A Fuller Life

To my friends and colleagues at the college where I teach, I’m the Wrong-Way Corrigan of the twenty-first century. Seven years ago, at the age of fifty-three, I left my lifelong atheism behind and joined the Catholic Church. At a time when those who declare themselves atheists were vigorously insisting that religion is a delusion that educated people must no longer tolerate, my conversion seemed at best an instance of academic apostasy. Now, seven years later, the Catholic Church remains scandal-ridden by its long cover-up of priestly pedophilia, American bishops are strengthening the hand of those who oppose health-care reform, and the Vatican is calling American religious women to account for spending too much time caring for the poor and not enough speaking out in support of the church’s positions on gender and sexuality. My friends like to ask if I’m having second thoughts. Well, I’m not. The Catholic Church has enlarged my life too much for me to leave it. But I am distressed by these recent actions by the Vatican and the United States Conference of Catholic Bishops, and especially by the false impression they create of the church. Catholicism is not just about bishops imposing restrictions on others.

I did not become a Catholic in order to become a better or more moral person. I don’t believe Catholics or Christians or religious believers in general are more moral than anyone else. Nor did I become a Catholic in order to tell others—younger people especially—that they can’t do the very things I did when I was their age. In other words, although discipline is an essential part of the spiritual life, I didn’t become a Catholic to narrow either my life or the lives of others. Rather, I became a Catholic to enlarge my life. But if the bishops are aware, as they must be, that enlargement rather than restriction is at the heart of Catholic faith and life, they certainly haven’t been proclaiming that truth effectively.

Adamant self-declared atheists—Richard Dawkins, say, or the late Christopher Hitchens—speak and write as if religious believers are ignorant, as if believers don’t know as much as they do. I doubt that is true. I still know what I knew when I was fifty, and a lifelong rationalist with a PhD. I understand the most up-to-date scientific models of how the universe and life evolved, and will continue to accept these models until science comes up with better ones—something creationism surely hasn’t done. But I also know something that I didn’t know before I became a Catholic. Catholicism has convinced me that an unfathomable mystery underpins the tangible world science helps us know and understand. And I know too that to live fully in the presence of this mystery, to live more fully than I did as an atheist, is to live in the presence of the God Jesus reveals.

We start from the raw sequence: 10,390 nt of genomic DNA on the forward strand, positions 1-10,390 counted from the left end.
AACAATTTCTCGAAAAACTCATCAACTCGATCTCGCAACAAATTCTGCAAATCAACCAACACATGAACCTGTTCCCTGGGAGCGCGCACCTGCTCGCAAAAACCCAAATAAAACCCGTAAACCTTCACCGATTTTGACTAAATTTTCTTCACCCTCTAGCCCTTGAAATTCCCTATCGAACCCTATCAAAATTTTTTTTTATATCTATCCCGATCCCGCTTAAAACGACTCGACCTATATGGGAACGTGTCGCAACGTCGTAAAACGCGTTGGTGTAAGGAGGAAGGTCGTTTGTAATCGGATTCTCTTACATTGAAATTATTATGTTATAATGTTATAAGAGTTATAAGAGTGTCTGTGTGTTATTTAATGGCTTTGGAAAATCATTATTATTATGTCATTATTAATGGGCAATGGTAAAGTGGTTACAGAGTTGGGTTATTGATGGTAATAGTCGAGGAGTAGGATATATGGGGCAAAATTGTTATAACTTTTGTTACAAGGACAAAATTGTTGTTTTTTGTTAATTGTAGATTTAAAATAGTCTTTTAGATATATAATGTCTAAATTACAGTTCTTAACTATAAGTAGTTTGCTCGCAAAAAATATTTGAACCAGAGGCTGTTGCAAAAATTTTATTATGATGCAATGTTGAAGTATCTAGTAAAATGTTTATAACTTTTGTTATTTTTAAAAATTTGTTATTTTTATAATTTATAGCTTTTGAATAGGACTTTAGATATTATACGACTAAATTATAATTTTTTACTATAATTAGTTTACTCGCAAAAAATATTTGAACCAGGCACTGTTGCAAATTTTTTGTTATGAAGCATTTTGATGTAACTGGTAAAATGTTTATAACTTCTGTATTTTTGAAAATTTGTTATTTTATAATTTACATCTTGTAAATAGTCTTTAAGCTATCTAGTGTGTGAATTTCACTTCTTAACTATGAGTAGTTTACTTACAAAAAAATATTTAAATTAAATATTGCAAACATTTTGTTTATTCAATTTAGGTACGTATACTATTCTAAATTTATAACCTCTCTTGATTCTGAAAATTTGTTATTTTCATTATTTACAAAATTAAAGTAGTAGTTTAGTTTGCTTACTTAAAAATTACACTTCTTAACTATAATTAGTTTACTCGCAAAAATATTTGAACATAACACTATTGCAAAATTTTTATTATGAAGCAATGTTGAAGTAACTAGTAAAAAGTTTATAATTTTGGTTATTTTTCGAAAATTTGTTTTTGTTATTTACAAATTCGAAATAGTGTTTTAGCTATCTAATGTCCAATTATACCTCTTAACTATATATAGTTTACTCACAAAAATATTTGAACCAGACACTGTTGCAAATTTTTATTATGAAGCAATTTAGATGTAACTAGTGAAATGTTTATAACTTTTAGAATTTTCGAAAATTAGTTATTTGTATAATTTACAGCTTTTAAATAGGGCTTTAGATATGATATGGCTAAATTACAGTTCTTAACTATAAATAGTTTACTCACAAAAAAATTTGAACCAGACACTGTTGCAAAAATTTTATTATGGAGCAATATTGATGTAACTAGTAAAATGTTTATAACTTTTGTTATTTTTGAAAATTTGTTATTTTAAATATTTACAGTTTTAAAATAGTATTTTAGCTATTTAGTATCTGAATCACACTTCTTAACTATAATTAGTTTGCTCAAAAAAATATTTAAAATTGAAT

That’s why I became a Catholic. I wanted to live my life as fully as possible in that presence. That God is present each week at Mass, especially in the Eucharist. And with that understanding comes an acceptance of the beauty of the church and the richness of its traditions and rituals. The church is a community much larger than myself, and one that works every day toward a more loving, peaceful, and just world. It is a community much larger and deeper than America’s hectoring and claustrophobic culture. At the same time, I am grateful to live in a society that allows me the freedom to choose the church as my true home.

Yet I find the recent actions of the Vatican and the USCCB misguided and disheartening. I see little evidence that my religious freedom is under a new and unprecedented threat, and I fear that an already divided church will become even more fragmented by the bishops’ actions. My secular friends and colleagues understand little of my distress. And why should they? The Catholic Church they know is the one in the newspapers. To them the Catholic Church is a hierarchical and sexist institution, hypocritically telling others what they can and can’t do, particularly in the realm of sexuality. And who can blame those outside the church for thinking so? Indeed, who can blame the faithful now leaving the church? The USCCB and the Vatican don’t seem interested in trying to communicate anything else to people in a way they can understand. So yes, I’m distressed by the bishops. I pray that they will do much more, in their words and in their deeds, to give expression to the fullness of life the Catholic Church makes possible. If they truly care about the future of the church in America and about the future of American society, as I believe they do, they must find a new voice with a different emphasis.

Published in the 2012-09-28 issue: 

Paul K. Johnston teaches American literature at SUNY Plattsburgh.

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